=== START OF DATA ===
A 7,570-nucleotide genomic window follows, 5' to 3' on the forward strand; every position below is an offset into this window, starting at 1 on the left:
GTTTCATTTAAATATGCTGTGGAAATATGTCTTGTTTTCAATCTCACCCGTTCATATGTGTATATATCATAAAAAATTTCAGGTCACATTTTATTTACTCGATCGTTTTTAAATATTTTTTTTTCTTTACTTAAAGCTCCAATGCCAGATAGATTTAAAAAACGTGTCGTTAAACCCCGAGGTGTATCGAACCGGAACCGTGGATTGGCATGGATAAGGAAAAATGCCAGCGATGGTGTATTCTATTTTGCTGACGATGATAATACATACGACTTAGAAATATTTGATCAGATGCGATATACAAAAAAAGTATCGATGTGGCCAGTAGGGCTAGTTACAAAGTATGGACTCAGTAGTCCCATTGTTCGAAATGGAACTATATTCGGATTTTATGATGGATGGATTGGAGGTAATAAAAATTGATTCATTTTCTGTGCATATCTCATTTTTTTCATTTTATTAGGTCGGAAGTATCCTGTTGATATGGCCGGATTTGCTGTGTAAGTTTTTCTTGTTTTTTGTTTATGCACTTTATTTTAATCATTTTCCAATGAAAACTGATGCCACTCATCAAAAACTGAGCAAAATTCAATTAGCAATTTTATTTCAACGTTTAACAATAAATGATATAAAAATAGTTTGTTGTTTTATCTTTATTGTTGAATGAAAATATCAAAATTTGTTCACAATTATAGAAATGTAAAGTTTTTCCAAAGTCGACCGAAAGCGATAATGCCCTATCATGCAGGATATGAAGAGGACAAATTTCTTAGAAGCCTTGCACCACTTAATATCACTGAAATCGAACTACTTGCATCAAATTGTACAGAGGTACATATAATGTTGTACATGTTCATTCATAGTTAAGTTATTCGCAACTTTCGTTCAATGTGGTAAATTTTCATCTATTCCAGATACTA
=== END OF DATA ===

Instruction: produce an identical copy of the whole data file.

A 7,570-nucleotide genomic window follows, 5' to 3' on the forward strand; every position below is an offset into this window, starting at 1 on the left:
GTTTCATTTAAATATGCTGTGGAAATATGTCTTGTTTTCAATCTCACCCGTTCATATGTGTATATATCATAAAAAATTTCAGGTCACATTTTATTTACTCGATCGTTTTTAAATATTTTTTTTTCTTTACTTAAAGCTCCAATGCCAGATAGATTTAAAAAACGTGTCGTTAAACCCCGAGGTGTATCGAACCGGAACCGTGGATTGGCATGGATAAGGAAAAATGCCAGCGATGGTGTATTCTATTTTGCTGACGATGATAATACATACGACTTAGAAATATTTGATCAGATGCGATATACAAAAAAAGTATCGATGTGGCCAGTAGGGCTAGTTACAAAGTATGGACTCAGTAGTCCCATTGTTCGAAATGGAACTATATTCGGATTTTATGATGGATGGATTGGAGGTAATAAAAATTGATTCATTTTCTGTGCATATCTCATTTTTTTCATTTTATTAGGTCGGAAGTATCCTGTTGATATGGCCGGATTTGCTGTGTAAGTTTTTCTTGTTTTTTGTTTATGCACTTTATTTTAATCATTTTCCAATGAAAACTGATGCCACTCATCAAAAACTGAGCAAAATTCAATTAGCAATTTTATTTCAACGTTTAACAATAAATGATATAAAAATAGTTTGTTGTTTTATCTTTATTGTTGAATGAAAATATCAAAATTTGTTCACAATTATAGAAATGTAAAGTTTTTCCAAAGTCGACCGAAAGCGATAATGCCCTATCATGCAGGATATGAAGAGGACAAATTTCTTAGAAGCCTTGCACCACTTAATATCACTGAAATCGAACTACTTGCATCAAATTGTACAGAGGTACATATAATGTTGTACATGTTCATTCATAGTTAAGTTATTCGCAACTTTCGTTCAATGTGGTAAATTTTCATCTATTCCAGATACTA